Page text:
Also, at night time put a 600 mL bottle of water next to your bed. Drink all, or most of, it when you wake up. Maybe you're dehydrated when you wake up? That can cause terrible headaches! You might also need a coffee or cup of black tea after this if you're used to caffeine. Caffeine withdrawal also causes headaches! And exedrine contains caffeine.
posted by kinddieserzeit at 9:51 PM on October 12, 2014 [2 favorites]

You have to be careful with Tylenol because too much -- less than you might think -- consumed too quickly can destroy your liver. Thousands of people die from this annually. As a stopgap measure -- if you do nothing else -- try other painkillers like ibuprofen, aspirin, etc. and avoid acetaminophen. I've never had a headache that aspirin didn't work on.

Look into the work of John Sarno, who has written a great deal about somatoform illness, including a book conveniently titled Healing Back Pain, which I haven't read but assume would be a good place to start. I suggest this because of the stress and emotional pain you mentioned. It is quite likely there is nothing wrong with your back, even though the pain is very real. I went through this myself, but with hand pain instead. It's easy to get rid of the pain, permanently, once you know how.

Solving the pain should reduce your dependence on painkillers and will be a huge step. From there, you can dig deeper into your emotional problems, which I will leave to other commenters.
posted by panem_et_circenses at 9:59 PM on October 12, 2014 [5 favorites]

I have never heard of painkillers helping with mood and it's certainly something I have not observed

Actually, Naomi Eisenberg, a psychologist at UCLA, has done some research that purports to show a connection between social pain and physical pain, and in one experiment subjects given Tylenol did report elevated mood. So, it is a theory that is being taken seriously by some scientists.

OP: before taking herbal supplements, I would suggest you go back to your primary care physician, tell her your concerns about how much Tylenol you are taking, and go from there. She can test the function of your organs and make suggestions. One thing you may want to explore is allergies: I had wicked headaches everyday for months at a time. Eventually I figured out that I had developed allergies as an adult.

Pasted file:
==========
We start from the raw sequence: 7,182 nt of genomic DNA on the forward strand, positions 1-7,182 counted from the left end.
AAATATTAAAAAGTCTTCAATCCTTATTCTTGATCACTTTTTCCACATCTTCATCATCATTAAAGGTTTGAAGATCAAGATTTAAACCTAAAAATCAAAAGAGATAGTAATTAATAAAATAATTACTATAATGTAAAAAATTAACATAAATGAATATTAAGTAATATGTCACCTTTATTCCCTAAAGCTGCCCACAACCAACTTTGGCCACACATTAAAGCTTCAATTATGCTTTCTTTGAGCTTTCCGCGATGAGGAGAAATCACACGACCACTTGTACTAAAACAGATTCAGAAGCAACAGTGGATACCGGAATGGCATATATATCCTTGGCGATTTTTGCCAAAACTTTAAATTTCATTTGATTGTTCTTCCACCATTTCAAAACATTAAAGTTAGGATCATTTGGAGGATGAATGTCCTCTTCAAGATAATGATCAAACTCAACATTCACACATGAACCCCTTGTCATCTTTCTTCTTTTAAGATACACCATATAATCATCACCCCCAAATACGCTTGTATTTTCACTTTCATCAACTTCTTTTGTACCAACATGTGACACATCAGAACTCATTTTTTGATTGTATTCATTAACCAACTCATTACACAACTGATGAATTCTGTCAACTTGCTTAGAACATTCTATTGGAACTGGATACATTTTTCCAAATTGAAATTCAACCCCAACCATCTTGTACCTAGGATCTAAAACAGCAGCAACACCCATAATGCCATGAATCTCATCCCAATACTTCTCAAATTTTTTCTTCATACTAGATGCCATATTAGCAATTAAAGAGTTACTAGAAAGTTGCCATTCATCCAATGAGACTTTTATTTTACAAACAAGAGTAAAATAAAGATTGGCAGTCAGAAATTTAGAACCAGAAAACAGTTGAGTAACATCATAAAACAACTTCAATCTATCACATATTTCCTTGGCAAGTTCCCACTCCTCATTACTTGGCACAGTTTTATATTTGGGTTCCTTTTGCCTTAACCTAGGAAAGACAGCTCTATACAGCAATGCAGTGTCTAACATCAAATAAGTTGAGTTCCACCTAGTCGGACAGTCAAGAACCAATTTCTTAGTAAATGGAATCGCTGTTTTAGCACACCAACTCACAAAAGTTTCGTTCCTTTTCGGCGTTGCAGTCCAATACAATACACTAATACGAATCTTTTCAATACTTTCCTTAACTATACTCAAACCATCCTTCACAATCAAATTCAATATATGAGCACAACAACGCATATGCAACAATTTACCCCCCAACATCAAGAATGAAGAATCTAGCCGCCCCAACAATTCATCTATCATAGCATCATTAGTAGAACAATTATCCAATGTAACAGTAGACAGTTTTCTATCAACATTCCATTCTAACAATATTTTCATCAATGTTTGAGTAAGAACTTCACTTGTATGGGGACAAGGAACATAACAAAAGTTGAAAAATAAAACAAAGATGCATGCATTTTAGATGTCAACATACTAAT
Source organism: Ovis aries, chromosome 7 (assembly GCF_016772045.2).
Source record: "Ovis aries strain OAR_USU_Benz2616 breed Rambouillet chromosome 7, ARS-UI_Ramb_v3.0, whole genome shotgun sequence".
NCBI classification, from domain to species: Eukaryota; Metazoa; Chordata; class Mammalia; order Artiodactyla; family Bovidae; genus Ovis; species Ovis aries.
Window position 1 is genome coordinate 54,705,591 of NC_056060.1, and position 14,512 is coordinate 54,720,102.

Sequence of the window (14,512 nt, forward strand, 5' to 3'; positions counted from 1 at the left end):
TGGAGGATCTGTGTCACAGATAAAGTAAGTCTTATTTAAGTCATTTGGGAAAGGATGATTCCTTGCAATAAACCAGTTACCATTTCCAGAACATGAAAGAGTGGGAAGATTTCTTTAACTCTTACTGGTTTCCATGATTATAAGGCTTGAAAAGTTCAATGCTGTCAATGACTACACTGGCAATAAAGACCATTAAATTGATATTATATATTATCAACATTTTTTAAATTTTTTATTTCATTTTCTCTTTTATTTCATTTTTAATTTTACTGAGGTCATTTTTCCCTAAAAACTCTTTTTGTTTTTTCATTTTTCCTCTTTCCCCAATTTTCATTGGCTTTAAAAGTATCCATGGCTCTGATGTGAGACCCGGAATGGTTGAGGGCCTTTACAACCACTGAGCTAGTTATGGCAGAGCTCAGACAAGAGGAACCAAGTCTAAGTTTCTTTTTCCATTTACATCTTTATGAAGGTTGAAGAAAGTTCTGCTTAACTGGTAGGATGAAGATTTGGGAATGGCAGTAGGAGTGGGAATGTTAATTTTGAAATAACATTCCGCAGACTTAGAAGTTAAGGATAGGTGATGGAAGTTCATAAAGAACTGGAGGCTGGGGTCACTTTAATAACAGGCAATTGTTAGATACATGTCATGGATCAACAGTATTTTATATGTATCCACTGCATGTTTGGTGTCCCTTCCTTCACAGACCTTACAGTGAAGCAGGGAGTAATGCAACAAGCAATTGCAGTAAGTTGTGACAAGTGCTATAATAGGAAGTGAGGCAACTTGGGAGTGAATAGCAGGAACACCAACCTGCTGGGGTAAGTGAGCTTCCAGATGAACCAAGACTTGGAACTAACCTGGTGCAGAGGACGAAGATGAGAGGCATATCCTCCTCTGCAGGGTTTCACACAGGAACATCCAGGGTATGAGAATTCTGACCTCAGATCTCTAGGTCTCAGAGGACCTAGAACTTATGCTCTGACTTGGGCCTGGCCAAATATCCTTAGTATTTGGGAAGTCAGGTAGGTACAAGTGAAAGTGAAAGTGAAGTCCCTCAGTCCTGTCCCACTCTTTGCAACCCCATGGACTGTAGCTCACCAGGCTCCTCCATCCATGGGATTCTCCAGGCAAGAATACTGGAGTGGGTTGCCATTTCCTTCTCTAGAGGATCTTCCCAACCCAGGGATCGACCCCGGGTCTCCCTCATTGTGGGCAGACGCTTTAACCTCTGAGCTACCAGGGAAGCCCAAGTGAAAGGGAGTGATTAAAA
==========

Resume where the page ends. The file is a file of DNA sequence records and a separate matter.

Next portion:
Good luck!
posted by girl flaneur at 10:06 PM on October 12, 2014 [3 favorites]


A really good one.

And a Naturopath or Nutritionist.

Tylenol is masking your symptoms, the type which traditional doctors fail at, but holistic type doctors and professionals can address.

Don't wait to continue to pursue a solution, even if you think my specific suggestions are bunk.

posted by jbenben at 10:18 PM on October 12, 2014 [4 favorites]

There is this thing--like, a known-in-the-medical-community-for-decades kind of thing--called a rebound or medication overuse headache that can set in if you're habitually using Tylenol or NSAIDs, among other pain relievers. I don't know if this is that, but it might be, I don't think it's a stretch that it could cause more than just headaches. Chronic pain is also a thing. Chronic sinus pain is definitely a thing which is how I found out that rebound headaches were a thing. Generally: yay getting real medical advice. On the feelings count, though...